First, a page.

Wednesday, December 4, 2013
By Ray Routhier firstname.lastname@example.org
As it gets harder and harder to raise money in a tight economy, a lot of people raising money for good causes are getting more creative.
For a concrete example, take the Trustees' Mini-Golf Tournament in the Kennebunk Free Library on Sunday.
That's right -- it's IN the library. A miniature golf course set up in the library. People will be putting beside the periodicals, through the stacks, around the children's books, and up and down the stairs.
But how, you may ask, will the folks at the Kennebunk Free Library create an 18-hole mini-golf course among all those books?
Simple. They used their research skills. They went online and found libraryminigolf.com.
"Our director (Jill LeMay) was just looking for different kinds of fundraisers that might be fun, and she found this," said Janet Cate, assistant director of the library and an organizer of the event. "It's going to be interesting to see it all built."
Library Mini Golf's founder, Rick Bolton, says greens and putting surfaces will be built all over the library, taking advantage of the "natural flow" of the place. He envisions a pipe that carries balls down the staircase, as well as greens and obstacles all through the stacks.
Cate said the library trustees -- who are paying for the cost of setting up the fundraiser -- will also buy and bring in their own obstacles, including a statue of Buddha.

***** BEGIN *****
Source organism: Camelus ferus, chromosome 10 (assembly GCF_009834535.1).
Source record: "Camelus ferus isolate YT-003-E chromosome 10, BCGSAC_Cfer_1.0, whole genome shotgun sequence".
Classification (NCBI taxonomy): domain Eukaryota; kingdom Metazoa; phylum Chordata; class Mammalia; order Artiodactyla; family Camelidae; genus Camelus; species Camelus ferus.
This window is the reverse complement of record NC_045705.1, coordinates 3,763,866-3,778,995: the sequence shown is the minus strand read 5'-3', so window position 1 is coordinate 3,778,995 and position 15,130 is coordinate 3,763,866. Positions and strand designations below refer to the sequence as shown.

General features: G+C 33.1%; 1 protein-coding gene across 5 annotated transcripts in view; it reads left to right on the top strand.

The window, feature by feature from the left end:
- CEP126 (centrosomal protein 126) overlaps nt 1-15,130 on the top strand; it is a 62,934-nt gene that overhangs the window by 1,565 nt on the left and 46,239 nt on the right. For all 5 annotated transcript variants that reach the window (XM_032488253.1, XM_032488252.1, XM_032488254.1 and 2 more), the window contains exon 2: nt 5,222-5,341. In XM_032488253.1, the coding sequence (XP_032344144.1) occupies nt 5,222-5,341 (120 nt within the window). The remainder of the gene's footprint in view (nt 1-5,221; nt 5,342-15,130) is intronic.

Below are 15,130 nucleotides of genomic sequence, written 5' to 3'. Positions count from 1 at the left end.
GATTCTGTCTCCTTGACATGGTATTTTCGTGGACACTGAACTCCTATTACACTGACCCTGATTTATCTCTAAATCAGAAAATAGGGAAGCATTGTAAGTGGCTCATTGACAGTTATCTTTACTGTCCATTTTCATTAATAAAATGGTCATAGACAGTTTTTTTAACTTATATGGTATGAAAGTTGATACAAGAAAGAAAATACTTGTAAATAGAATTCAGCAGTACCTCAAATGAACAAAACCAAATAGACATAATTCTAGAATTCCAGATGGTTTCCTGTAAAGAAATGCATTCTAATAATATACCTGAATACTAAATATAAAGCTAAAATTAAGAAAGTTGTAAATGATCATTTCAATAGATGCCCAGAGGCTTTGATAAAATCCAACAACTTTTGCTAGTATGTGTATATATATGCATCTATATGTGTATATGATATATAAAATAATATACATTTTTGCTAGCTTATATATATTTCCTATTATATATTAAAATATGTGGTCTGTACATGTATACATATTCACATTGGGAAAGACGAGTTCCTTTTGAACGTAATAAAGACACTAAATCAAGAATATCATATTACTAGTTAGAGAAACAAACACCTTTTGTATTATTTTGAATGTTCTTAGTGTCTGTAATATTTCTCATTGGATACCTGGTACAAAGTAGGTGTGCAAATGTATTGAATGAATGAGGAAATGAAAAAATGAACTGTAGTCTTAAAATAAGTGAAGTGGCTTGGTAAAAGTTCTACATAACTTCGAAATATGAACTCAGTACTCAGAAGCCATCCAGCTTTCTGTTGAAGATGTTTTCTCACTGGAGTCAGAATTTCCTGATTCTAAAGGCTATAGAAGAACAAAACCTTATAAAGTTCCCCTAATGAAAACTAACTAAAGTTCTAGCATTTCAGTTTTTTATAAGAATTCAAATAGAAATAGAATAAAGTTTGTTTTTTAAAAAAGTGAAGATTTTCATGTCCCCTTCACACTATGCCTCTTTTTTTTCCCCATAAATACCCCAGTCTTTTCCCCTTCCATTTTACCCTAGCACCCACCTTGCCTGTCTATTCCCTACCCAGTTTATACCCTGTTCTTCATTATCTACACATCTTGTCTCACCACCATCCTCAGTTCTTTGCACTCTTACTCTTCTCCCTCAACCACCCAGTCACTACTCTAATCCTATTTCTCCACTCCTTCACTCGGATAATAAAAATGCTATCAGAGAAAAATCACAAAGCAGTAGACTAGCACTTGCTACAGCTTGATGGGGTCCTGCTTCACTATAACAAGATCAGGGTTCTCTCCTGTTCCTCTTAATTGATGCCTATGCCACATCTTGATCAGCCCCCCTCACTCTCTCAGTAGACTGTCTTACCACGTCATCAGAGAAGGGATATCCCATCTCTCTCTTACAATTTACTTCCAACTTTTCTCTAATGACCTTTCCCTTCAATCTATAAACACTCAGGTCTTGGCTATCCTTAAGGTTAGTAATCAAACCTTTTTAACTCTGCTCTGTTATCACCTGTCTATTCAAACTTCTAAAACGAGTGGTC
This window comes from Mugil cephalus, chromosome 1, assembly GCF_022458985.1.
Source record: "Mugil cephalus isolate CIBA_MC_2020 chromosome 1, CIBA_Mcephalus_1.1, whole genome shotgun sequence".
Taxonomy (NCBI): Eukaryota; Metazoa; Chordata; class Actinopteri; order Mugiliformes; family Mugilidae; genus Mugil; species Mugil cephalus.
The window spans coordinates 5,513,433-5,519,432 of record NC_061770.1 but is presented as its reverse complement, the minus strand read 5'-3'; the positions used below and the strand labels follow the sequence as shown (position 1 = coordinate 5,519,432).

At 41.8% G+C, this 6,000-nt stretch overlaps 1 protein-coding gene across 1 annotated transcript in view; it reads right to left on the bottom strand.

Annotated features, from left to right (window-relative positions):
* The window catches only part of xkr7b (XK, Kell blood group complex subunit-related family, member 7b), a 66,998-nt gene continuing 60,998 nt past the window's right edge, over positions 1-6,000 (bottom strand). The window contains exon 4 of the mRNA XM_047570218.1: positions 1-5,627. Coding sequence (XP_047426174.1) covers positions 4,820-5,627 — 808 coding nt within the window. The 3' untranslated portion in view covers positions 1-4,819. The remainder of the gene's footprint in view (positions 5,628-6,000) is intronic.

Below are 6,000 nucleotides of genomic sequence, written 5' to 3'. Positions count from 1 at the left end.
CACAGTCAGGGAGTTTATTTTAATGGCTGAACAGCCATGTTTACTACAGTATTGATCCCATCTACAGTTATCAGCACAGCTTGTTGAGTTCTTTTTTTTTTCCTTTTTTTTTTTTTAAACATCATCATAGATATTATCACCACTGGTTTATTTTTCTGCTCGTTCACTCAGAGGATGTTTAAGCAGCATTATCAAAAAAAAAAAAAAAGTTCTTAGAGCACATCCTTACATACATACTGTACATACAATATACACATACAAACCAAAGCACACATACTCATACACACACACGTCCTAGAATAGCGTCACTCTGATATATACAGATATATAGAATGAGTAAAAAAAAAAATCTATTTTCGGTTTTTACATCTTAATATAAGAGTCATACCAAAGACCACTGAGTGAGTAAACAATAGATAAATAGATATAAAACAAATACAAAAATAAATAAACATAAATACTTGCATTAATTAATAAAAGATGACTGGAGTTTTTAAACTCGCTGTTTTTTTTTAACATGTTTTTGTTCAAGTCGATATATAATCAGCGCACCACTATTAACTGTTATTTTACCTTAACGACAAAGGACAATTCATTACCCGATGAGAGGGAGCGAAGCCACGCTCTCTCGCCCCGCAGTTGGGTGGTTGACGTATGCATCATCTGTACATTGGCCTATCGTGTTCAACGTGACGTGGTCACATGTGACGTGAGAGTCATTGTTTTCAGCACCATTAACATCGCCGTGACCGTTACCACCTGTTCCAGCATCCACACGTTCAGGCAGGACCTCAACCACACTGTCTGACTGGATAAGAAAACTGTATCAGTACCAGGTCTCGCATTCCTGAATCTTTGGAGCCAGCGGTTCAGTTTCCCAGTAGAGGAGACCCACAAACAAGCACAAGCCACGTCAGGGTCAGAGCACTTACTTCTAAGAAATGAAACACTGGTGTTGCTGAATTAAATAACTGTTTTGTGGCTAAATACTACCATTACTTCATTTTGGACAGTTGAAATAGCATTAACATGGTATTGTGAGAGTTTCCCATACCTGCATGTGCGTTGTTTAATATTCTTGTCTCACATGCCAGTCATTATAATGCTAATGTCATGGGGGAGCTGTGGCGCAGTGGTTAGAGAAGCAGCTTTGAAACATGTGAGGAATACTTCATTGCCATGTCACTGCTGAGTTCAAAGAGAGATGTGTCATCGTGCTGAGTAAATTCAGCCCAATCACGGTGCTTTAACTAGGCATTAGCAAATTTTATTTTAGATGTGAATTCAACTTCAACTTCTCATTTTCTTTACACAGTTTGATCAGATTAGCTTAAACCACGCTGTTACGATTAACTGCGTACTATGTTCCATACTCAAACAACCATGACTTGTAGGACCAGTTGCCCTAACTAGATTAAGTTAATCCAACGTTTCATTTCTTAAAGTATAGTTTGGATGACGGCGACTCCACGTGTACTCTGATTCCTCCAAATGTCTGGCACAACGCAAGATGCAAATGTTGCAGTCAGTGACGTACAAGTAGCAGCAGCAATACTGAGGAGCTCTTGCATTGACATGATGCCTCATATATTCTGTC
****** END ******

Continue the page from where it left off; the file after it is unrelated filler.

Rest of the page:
So with the trustees funding the fundraiser, all the proceeds will go to the library. The admission for 18 holes will be $8 for adults, $5 for children ages 3 to 12, and free for children ages 2 and under. There will also be face painting, raffles, games, food for sale, and a visit by Baxter the Cat, the official Maine library mascot.
So what's the potential for such a novel fundraiser? Well, the first one Bolton was involved in was at his hometown library in Trumbull, Conn., in 2005. The folks there were looking for ways to raise money for libraries devastated by Hurricane Katrina along the Gulf Coast.
The idea started when some involved misheard "gulf" as "golf," and because winter was coming on, that morphed into mini-golf.
And because the folks in Trumbull are proud of their library, that morphed into mini-golf inside the library.
That first event earned $10,000 for the library and launched the company Library Mini Golf, which Bolton runs with other family members. They've since set up more than 85 mini-golf fundraising events at libraries all around the country.
On Saturday afternoon, a crew from Library Mini Golf will drive from its operations center in Dartmouth, Mass., to begin building a course inside the Kennebunk Free Library, Bolton said.
They'll be bringing about 3,000 pounds worth of stuff to transform the library into a mini-golf haven.
"We'll bring in loopty loops, ramps, platforms and inflatable palm trees," said Bolton.
Who says that going to the library can't be fun?
Staff Writer Ray Routhier can be contacted at 791-6454 or at: